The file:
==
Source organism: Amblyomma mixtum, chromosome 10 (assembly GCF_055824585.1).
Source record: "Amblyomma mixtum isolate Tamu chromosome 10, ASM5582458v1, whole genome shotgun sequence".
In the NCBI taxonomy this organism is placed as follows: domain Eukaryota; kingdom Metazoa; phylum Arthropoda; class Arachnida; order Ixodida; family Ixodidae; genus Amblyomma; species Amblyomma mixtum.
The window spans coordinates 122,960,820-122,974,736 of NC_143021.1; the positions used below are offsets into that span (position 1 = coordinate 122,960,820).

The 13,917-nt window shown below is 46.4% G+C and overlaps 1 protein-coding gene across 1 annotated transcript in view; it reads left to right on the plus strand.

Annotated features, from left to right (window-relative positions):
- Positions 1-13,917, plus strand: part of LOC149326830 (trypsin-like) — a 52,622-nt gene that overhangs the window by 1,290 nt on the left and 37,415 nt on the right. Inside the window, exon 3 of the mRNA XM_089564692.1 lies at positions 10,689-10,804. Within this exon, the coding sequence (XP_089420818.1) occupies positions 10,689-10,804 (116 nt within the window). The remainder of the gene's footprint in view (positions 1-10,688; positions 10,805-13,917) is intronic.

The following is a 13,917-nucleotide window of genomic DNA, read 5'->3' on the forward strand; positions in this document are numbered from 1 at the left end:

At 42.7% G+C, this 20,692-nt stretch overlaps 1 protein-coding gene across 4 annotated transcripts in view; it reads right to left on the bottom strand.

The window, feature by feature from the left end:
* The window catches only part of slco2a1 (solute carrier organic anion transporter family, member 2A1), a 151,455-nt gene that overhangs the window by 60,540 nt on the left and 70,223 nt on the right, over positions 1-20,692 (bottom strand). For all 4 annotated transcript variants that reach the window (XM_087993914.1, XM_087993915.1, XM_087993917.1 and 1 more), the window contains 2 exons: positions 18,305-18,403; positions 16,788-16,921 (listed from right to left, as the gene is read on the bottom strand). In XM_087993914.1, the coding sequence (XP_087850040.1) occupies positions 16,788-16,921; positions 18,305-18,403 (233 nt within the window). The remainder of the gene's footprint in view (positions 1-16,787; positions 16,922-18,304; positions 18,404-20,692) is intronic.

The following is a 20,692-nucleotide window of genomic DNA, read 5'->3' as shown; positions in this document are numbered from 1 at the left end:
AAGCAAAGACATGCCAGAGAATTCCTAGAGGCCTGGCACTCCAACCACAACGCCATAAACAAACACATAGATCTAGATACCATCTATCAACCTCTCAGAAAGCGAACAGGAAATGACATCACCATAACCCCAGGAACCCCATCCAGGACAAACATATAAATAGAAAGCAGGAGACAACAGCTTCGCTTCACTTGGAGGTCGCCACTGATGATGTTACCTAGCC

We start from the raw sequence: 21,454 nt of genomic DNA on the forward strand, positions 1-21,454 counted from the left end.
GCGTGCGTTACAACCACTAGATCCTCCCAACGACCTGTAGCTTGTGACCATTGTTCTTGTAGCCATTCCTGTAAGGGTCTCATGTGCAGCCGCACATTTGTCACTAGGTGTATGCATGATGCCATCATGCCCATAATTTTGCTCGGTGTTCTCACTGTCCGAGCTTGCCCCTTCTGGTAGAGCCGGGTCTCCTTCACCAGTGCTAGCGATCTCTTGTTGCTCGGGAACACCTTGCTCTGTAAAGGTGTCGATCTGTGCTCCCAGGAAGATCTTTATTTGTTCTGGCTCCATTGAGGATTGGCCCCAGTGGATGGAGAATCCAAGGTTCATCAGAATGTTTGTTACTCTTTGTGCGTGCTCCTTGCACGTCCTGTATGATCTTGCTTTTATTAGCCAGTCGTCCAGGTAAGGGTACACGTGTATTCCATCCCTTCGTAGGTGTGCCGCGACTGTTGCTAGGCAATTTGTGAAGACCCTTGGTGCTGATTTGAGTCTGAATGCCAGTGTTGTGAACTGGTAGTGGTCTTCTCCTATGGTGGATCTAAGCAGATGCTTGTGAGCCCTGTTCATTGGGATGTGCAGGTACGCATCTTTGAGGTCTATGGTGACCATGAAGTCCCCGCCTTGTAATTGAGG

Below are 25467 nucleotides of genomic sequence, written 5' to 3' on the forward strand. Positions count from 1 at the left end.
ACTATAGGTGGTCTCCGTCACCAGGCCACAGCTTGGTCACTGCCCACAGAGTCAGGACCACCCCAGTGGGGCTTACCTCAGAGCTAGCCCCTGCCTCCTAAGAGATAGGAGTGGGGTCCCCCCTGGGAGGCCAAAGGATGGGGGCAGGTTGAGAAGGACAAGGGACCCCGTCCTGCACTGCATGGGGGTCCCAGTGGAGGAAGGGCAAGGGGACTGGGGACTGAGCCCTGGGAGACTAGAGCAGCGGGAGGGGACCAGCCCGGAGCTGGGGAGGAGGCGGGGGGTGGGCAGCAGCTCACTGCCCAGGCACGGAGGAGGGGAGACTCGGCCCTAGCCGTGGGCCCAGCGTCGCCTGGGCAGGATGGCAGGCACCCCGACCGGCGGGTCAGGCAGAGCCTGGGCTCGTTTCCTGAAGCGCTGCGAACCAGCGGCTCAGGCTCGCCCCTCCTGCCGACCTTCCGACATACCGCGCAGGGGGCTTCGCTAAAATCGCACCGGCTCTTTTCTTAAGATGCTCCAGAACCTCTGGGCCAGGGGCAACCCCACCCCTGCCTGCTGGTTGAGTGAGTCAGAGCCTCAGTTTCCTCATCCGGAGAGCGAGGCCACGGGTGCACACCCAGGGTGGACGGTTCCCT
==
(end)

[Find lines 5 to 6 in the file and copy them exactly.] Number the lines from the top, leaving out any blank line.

The 13,917-nt window shown below is 46.4% G+C and overlaps 1 protein-coding gene across 1 annotated transcript in view; it reads left to right on the plus strand.

Annotated features, from left to right (window-relative positions):